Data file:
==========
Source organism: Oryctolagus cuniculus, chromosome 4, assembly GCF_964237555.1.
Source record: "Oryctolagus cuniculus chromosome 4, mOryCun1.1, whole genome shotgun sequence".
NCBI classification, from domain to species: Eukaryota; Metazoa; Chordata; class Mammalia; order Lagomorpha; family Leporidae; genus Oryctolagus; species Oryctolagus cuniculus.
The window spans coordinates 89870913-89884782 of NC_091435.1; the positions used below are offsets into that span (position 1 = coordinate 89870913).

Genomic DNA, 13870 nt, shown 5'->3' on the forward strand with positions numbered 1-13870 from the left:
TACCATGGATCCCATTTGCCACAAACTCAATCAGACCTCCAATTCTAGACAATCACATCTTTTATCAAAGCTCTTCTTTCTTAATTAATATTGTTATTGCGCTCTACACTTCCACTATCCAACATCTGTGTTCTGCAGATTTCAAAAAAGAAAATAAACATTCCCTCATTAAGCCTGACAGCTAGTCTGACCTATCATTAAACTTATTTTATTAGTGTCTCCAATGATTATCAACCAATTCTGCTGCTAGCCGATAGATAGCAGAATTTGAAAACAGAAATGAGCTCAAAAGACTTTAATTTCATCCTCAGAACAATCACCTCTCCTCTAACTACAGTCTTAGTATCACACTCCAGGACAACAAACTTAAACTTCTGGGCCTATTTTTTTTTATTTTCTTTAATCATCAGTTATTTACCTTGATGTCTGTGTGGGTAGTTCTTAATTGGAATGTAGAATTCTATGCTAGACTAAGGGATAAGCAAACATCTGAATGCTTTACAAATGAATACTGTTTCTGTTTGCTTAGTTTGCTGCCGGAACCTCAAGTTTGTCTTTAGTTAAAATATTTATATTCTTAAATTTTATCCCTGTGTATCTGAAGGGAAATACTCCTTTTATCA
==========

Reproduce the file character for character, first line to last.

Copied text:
Source organism: Oryctolagus cuniculus, chromosome 4, assembly GCF_964237555.1.
Source record: "Oryctolagus cuniculus chromosome 4, mOryCun1.1, whole genome shotgun sequence".
NCBI classification, from domain to species: Eukaryota; Metazoa; Chordata; class Mammalia; order Lagomorpha; family Leporidae; genus Oryctolagus; species Oryctolagus cuniculus.
The window spans coordinates 89870913-89884782 of NC_091435.1; the positions used below are offsets into that span (position 1 = coordinate 89870913).

Genomic DNA, 13870 nt, shown 5'->3' on the forward strand with positions numbered 1-13870 from the left:
TACCATGGATCCCATTTGCCACAAACTCAATCAGACCTCCAATTCTAGACAATCACATCTTTTATCAAAGCTCTTCTTTCTTAATTAATATTGTTATTGCGCTCTACACTTCCACTATCCAACATCTGTGTTCTGCAGATTTCAAAAAAGAAAATAAACATTCCCTCATTAAGCCTGACAGCTAGTCTGACCTATCATTAAACTTATTTTATTAGTGTCTCCAATGATTATCAACCAATTCTGCTGCTAGCCGATAGATAGCAGAATTTGAAAACAGAAATGAGCTCAAAAGACTTTAATTTCATCCTCAGAACAATCACCTCTCCTCTAACTACAGTCTTAGTATCACACTCCAGGACAACAAACTTAAACTTCTGGGCCTATTTTTTTTTATTTTCTTTAATCATCAGTTATTTACCTTGATGTCTGTGTGGGTAGTTCTTAATTGGAATGTAGAATTCTATGCTAGACTAAGGGATAAGCAAACATCTGAATGCTTTACAAATGAATACTGTTTCTGTTTGCTTAGTTTGCTGCCGGAACCTCAAGTTTGTCTTTAGTTAAAATATTTATATTCTTAAATTTTATCCCTGTGTATCTGAAGGGAAATACTCCTTTTATCA